Sri Lanka needs holistic trade and investment liberalization: Razeen Sally

ECONOMYNEXT – Sri Lanka needs a holistic trade and investment liberalization law to take the country forward instead of ad hoc liberalizations which can bring new distortions and a push-back from lobbies, a top international economist said.

Boosting exports and international trade has now become part of the policy discussions in the country, which was a welcome reversal from the denial seen during the last regime, Razeen Sally a top international economist, who was recently appointed to chair Sri Lanka’s Institute of Policy Studies said.

"It is also not just a question of exports, it is also a question of more imports, more inward investment and inserting Sri Lanka into the kind of global value chains it is not in," he told a forum at the Ceylon Chamber of Commerce.

"Garments is the main exception, but it is not in all the others."

Prime Minister Ranil Wickremesinghe had said the right thing in an economic policy statement in November.

Investment and Trade Law

The budget contained a few measures to open up the economy for investment and exports including tea, but there was heavy lobbying by entrenched business against competition.

International trade and investments was inextricably linked together and it had to be looked at together.

"What I think is really needed, and I hope preferably in the first half of next year is a comprehensive omnibus trade and foreign investment bill," Sally said.

"Not these selective measures that are introduced in budgets or whatever ad hoc mechanisms.

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"If you reverse the order of priority and say these is our general principles overall, for the trading economy, these are the sensitive areas which we will not liberalize for the moment based on political realities, that is the better way to go about it.

"I think the only way to do that is through a comprehensive Bill. That is what I think the Prime Minister should spearhead."

The budget had given effect to the words through a few liberalizations here and there including tea, but heavy lobbying by entrenched businesses had ‘ripped apart’ the potential of the budget, showing the danger of the approach.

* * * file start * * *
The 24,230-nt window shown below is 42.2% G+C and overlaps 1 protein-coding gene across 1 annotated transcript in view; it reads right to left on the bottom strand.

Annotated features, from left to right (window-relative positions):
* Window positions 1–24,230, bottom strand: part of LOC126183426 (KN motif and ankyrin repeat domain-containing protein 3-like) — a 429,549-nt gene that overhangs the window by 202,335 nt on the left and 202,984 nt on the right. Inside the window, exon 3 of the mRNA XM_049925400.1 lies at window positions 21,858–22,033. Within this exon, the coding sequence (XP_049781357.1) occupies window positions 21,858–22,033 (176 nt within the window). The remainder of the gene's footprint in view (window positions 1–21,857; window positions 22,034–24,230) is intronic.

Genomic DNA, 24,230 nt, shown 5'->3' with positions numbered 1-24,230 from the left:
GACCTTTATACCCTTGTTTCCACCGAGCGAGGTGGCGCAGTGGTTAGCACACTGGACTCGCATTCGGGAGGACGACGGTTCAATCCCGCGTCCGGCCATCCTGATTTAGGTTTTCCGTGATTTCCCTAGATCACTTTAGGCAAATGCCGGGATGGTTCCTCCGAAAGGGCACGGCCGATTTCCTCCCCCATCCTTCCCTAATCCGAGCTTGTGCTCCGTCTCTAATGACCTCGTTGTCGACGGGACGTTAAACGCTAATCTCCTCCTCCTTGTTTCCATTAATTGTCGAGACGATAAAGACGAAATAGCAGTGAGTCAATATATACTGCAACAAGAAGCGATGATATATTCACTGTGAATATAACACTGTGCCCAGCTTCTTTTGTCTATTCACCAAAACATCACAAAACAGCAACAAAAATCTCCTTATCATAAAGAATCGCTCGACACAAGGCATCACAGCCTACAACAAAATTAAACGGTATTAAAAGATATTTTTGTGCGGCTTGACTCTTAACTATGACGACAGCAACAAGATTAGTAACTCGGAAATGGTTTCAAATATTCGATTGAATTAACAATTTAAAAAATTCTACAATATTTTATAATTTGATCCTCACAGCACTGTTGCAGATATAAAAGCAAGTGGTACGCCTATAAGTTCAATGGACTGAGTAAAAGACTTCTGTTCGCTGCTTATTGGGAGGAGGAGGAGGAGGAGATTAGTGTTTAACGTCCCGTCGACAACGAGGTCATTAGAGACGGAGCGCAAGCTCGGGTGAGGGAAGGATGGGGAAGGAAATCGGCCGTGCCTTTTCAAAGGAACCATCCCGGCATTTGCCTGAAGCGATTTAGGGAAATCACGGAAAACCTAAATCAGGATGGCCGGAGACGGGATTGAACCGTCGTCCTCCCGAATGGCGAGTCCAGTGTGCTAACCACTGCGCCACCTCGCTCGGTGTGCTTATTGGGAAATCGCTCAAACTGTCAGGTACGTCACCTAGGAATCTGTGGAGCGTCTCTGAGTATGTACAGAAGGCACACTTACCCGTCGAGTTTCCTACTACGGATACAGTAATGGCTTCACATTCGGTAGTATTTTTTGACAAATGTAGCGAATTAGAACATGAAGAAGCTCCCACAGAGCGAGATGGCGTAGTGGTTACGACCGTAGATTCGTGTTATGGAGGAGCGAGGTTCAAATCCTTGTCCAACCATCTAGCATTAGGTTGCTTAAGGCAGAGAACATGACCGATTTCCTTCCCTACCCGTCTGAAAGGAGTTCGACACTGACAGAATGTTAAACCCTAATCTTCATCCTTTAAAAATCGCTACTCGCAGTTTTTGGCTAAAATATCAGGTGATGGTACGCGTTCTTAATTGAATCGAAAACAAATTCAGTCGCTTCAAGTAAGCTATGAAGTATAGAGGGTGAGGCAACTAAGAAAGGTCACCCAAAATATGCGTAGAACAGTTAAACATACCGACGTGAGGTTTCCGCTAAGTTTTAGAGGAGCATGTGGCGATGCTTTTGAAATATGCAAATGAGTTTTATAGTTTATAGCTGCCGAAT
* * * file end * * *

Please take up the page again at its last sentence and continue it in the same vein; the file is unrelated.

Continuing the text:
Budget Potential Ripped Apart

"Firstly, this kind of very ad hoc selective liberalizations it might look good on paper, but it actually introduces new distortions, because you are not looking at the economy overall or at the linkages between sectors," Sally told a forum at the Ceylon Chamber of Commerce.

"It might have the un-anticipated effect of increasing the real rate of protection in some areas."

"Secondly we have seen the push-back from the usual suspects many of them members of this chamber who do not want to see more competition, whether it is from other companies domestically or from international competitors."

"And they have been lobbying the finance minister and the people who advise the finance minister, so we see the potential of the budget being ripped apart."

Though the budget promised to lower protection in steel and sanitary ware which would prevent the homeless being gouged by vested monopolies, heavy lobbying is seen to prevent them. Liberalization of tea has also been opposed again.

Effective rates of protection can be very high when partly finished goods, or finished goods needed for another production process is taxed at high rates.

In East Asia protection levels were brought down allowing global supply chains, a capitalist innovation more efficient than the ‘high value added’ single origin type of production seen in earlier centuries to take place.

Analysts say while countries like Malaysia tried to develop a ‘domestic car’ with protection, Thailand has now become a large exporter of cars of various brands.

East Asian Tariff regime

Sri Lanka is now has a complex mass of import taxes, export taxes, cesses and para tariffs designed to put extra profits in the hand of various lobby groups.

"The tariff structure is far too complicated. Para tariffs cesses need to go as quickly as possible," Sally said.

"The export duties need to go as quickly possible. And the tariffs need to be simplified, preferably to two bands at most, with the overall rate lower than it is more in accordance with the East Asian average than the south Asian average.

Trade facilitation and customs procedures have to be re-looked at he said.

"You cannot look at trade measures without looking at foreign investment measures if you want to get Sri Lanka into global value chains like logistics and IT enable services and may be one or two manufacturing industries".

"For that you need a holistic approach for foreign direct investment, which is not about tax incentives."

Sally said foreign direct investments would also have to be relaxed on a negative list principle taking holistic approach.

At the moment there was protection for areas like shipping, which prevented large logistics companies from investing in logistics hubs.

"FDI policy in Sri Lanka is a fetish about tax incentives, which of course is open sesame for corruption, from the usual suspects and some dodgy Indian businesses who beat a path to the BOI (Board of Investment). (Colombo/December30/2015 – Update II)

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